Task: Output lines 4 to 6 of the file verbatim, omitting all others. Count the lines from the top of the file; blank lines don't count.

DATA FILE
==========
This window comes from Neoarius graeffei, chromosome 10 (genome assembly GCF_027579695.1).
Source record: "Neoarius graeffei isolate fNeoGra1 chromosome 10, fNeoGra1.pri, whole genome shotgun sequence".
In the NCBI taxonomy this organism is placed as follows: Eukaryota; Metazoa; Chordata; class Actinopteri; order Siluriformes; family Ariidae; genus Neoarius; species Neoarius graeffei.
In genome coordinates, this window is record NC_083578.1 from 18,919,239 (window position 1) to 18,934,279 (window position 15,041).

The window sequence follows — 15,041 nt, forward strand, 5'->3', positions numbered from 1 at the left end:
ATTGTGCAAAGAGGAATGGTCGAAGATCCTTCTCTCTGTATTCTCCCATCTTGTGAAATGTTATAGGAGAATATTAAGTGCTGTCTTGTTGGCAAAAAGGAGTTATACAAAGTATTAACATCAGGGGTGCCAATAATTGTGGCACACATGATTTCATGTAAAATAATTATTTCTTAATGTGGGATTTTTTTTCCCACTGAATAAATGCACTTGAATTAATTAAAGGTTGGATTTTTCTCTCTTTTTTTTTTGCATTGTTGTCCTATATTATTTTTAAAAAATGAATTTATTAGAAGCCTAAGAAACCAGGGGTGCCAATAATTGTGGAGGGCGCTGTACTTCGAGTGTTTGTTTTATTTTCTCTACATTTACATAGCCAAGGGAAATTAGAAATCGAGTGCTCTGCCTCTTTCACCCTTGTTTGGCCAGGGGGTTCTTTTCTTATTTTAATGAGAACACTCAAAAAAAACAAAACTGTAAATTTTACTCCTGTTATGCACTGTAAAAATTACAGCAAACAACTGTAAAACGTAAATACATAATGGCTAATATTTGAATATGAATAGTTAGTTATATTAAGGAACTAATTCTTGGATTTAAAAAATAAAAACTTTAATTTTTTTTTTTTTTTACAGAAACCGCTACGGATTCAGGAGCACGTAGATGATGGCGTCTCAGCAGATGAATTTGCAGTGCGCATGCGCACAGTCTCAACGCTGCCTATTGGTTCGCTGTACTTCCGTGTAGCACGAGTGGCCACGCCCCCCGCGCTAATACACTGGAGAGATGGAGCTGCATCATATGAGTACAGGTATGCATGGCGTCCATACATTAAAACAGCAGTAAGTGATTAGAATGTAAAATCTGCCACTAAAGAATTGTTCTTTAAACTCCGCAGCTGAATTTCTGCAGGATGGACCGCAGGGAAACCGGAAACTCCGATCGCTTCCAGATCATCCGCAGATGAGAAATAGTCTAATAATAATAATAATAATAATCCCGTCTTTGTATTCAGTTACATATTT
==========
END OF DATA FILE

In genome coordinates, this window is record NC_083578.1 from 18,919,239 (window position 1) to 18,934,279 (window position 15,041).

The window sequence follows — 15,041 nt, forward strand, 5'->3', positions numbered from 1 at the left end:
ATTGTGCAAAGAGGAATGGTCGAAGATCCTTCTCTCTGTATTCTCCCATCTTGTGAAATGTTATAGGAGAATATTAAGTGCTGTCTTGTTGGCAAAAAGGAGTTATACAAAGTATTAACATCAGGGGTGCCAATAATTGTGGCACACATGATTTCATGTAAAATAATTATTTCTTAATGTGGGATTTTTTTTCCCACTGAATAAATGCACTTGAATTAATTAAAGGTTGGATTTTTCTCTCTTTTTTTTTTGCATTGTTGTCCTATATTATTTTTAAAAAATGAATTTATTAGAAGCCTAAGAAACCAGGGGTGCCAATAATTGTGGAGGGCGCTGTACTTCGAGTGTTTGTTTTATTTTCTCTACATTTACATAGCCAAGGGAAATTAGAAATCGAGTGCTCTGCCTCTTTCACCCTTGTTTGGCCAGGGGGTTCTTTTCTTATTTTAATGAGAACACTCAAAAAAAACAAAACTGTAAATTTTACTCCTGTTATGCACTGTAAAAATTACAGCAAACAACTGTAAAACGTAAATACATAATGGCTAATATTTGAATATGAATAGTTAGTTATATTAAGGAACTAATTCTTGGATTTAAAAAATAAAAACTTTAATTTTTTTTTTTTTTTACAGAAACCGCTACGGATTCAGGAGCACGTAGATGATGGCGTCTCAGCAGATGAATTTGCAGTGCGCATGCGCACAGTCTCAACGCTGCCTATTGGTTCGCTGTACTTCCGTGTAGCACGAGTGGCCACGCCCCCCGCGCTAATACACTGGAGAGATGGAGCTGCATCATATGAGTACAGGTATGCATGGCGTCCATACATTAAAACAGCAGTAAGTGATTAGAATGTAAAATCTGCCACTAAAGAATTGTTCTTTAAACTCCGCAGCTGAATTTCTGCAGGATGGACCGCAGGGAAACCGGAAACTCCGATCGCTTCCAGATCATCCGCAGATGAGAAATAGTCTAATAATAATAATAATAATAATCCCGTCTTTGTATTCAGTTACATATTT